Connecting with Nature

Our time in nature was truly rejuvenating, reminding me of a quote in my book, Simple Meditation.

In nature, we’re more aware of and are connected to our surroundings in an expansive way. Our senses open up to the damp smell of the forest, the cool breeze on our skin, the layer of pine needles beneath our feet and the orange and pink clouds of the sunset. Spending time in the outdoors connects you with the more primal you, the one that understands without analyzing. By making this connection, you can return to your usual environment more at peace and aware.

Copeland Islands

After a few days in the Curme Islands, it was time to leave. We broke camp early and started back towards Lund, however we decided to camp in the Copelands, breaking up the return paddle. Mary had no interest in another 15 mile day, and we both looked forward to a more relaxed pace. On North Copeland Island we pitched our tent on a south facing deck with spectacular island views and views of the distant mountains of Vancouver Island, to the west. Of the ten campsites, only one other was occupied, giving us a great deal of solitude. We felt incredibly blessed to have so much beauty to ourselves. After dinner, we hiked to the north end of the island to watch the changing water, as the tide filled channels and the stunning sunset painted the sky in shades of blue, turning to golds and shades of orange.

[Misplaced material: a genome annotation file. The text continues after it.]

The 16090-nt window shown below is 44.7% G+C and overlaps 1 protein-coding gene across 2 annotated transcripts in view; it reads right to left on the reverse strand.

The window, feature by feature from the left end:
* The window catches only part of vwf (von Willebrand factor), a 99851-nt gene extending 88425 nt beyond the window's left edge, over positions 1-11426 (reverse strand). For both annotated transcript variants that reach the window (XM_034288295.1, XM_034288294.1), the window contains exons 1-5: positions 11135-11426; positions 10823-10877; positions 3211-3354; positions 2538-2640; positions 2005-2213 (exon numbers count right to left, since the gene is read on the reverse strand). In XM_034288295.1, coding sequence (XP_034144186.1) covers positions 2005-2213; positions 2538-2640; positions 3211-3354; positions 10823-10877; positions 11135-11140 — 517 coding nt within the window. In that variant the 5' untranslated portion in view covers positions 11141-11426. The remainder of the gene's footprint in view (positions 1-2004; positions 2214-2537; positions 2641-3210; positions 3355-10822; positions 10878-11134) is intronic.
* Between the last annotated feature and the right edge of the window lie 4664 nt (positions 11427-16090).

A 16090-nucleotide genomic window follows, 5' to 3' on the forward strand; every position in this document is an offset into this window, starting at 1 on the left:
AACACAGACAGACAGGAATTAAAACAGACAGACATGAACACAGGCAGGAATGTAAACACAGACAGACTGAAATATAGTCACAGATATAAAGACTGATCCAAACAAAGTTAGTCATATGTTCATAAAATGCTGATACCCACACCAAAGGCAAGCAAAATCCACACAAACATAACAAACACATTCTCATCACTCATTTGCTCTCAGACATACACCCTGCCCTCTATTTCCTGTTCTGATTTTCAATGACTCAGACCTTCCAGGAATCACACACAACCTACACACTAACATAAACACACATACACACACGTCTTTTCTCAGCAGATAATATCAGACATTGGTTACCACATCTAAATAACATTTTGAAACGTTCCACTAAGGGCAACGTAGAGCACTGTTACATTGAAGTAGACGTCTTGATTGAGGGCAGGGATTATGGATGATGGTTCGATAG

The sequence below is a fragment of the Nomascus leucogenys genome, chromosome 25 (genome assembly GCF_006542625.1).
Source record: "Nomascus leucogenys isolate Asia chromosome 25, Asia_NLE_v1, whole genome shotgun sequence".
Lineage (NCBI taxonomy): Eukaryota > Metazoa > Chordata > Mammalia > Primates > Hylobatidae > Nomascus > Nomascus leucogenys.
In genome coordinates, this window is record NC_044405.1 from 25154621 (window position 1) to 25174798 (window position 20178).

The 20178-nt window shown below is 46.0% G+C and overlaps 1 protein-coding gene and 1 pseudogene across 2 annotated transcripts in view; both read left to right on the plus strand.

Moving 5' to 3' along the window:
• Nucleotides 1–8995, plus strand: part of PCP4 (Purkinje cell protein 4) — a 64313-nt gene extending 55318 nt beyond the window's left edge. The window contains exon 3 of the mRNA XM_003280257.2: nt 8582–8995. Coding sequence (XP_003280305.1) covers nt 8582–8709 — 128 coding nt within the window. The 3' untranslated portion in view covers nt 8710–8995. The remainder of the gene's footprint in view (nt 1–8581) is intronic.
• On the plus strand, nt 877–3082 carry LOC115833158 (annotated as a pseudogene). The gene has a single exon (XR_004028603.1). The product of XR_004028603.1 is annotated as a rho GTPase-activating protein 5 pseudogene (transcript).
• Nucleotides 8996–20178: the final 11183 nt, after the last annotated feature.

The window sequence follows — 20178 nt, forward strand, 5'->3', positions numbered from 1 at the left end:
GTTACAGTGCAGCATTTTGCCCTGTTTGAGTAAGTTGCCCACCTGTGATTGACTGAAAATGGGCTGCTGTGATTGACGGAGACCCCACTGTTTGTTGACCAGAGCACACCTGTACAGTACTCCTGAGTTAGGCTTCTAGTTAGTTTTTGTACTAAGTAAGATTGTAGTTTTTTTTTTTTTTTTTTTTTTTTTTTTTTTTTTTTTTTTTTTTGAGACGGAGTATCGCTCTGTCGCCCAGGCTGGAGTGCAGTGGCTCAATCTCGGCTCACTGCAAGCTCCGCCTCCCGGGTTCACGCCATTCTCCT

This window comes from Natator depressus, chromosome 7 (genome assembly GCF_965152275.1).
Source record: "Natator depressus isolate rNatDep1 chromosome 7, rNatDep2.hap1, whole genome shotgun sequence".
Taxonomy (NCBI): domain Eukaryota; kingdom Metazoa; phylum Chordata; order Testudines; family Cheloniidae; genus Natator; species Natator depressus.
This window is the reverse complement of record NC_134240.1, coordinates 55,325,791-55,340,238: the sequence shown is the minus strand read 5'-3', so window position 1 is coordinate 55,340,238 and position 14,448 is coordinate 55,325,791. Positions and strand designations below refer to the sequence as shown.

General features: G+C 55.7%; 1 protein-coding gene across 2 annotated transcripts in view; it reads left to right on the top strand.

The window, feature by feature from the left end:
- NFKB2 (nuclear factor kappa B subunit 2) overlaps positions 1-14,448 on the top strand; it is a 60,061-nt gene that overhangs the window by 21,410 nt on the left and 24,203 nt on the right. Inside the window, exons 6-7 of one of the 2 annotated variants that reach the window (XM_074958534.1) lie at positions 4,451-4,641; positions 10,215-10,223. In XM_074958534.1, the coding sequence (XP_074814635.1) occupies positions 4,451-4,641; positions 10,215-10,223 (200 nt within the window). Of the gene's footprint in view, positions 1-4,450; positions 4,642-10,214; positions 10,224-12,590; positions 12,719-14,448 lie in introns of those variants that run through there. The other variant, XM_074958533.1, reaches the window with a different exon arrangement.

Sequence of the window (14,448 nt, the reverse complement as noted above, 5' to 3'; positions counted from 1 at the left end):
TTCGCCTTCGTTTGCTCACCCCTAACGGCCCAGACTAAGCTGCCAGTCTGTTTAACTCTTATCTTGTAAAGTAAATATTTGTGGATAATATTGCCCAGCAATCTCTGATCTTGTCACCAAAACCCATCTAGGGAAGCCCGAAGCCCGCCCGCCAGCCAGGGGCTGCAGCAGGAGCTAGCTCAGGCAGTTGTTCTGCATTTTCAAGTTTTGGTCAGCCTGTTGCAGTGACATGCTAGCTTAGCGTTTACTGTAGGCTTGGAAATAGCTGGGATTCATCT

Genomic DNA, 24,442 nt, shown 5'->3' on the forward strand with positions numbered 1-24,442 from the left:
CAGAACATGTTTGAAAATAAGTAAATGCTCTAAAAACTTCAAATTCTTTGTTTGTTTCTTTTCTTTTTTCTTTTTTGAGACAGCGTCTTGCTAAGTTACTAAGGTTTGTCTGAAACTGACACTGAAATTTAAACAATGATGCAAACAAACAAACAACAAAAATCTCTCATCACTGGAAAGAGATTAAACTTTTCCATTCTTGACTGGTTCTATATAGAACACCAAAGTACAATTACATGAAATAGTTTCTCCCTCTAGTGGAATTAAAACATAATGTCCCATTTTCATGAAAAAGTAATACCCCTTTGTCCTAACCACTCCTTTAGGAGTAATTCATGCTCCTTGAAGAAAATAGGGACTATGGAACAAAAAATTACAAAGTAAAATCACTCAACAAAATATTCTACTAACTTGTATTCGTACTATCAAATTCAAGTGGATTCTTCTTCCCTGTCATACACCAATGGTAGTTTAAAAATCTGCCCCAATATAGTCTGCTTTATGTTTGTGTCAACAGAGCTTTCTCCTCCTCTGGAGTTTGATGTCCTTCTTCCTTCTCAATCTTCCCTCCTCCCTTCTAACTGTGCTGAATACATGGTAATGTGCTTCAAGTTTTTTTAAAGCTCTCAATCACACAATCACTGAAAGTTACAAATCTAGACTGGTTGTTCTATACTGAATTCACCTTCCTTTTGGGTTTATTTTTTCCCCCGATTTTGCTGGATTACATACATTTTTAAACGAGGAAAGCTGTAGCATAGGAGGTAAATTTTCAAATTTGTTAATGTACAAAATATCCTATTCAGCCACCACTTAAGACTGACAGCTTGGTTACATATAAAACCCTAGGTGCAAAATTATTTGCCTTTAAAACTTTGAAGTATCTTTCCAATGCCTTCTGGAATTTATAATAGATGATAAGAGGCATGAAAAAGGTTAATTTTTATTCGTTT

Sunset in the Copeland Islands, BC

Sunset in the Copeland Islands, BC

Time to Go Home

On our drive home, we camped at Porpoise Bay Provincial Park, feeling reluctant to end our vacation.  During the drive, I contemplated the many kayak destinations along the British Columbia coast. Desolation Sound is on the sheltered side of Vancouver Island, providing for calmer conditions, warmer water, and sunnier weather than the exposed west side of Vancouver Island. I definitely planned to return to Desolation Sound, to explore more of those areas we didn’t have time for. On our next BC kayak trip, I’d like to visit the wide open Pacific, like we did on our Oregon Coast trip.

We found our time in nature to be profoundly satisfying. If you plan to do some venturing too, the BC coast and Desolation Sound is a wonderful place to do it.

The Oregon Coast Revisited

Rugged Coastline with White Sand Beaches

The Oregon Coast is rugged, beautiful, and fun, so when a forest fire in the North Cascades cancelled our backpacking plans, we happily switched to a fall trip back down to the Oregon Coast. I say “back down,” because we’d made another great trip to the Oregon Coast a few years ago.

Cannon Beach, Oregon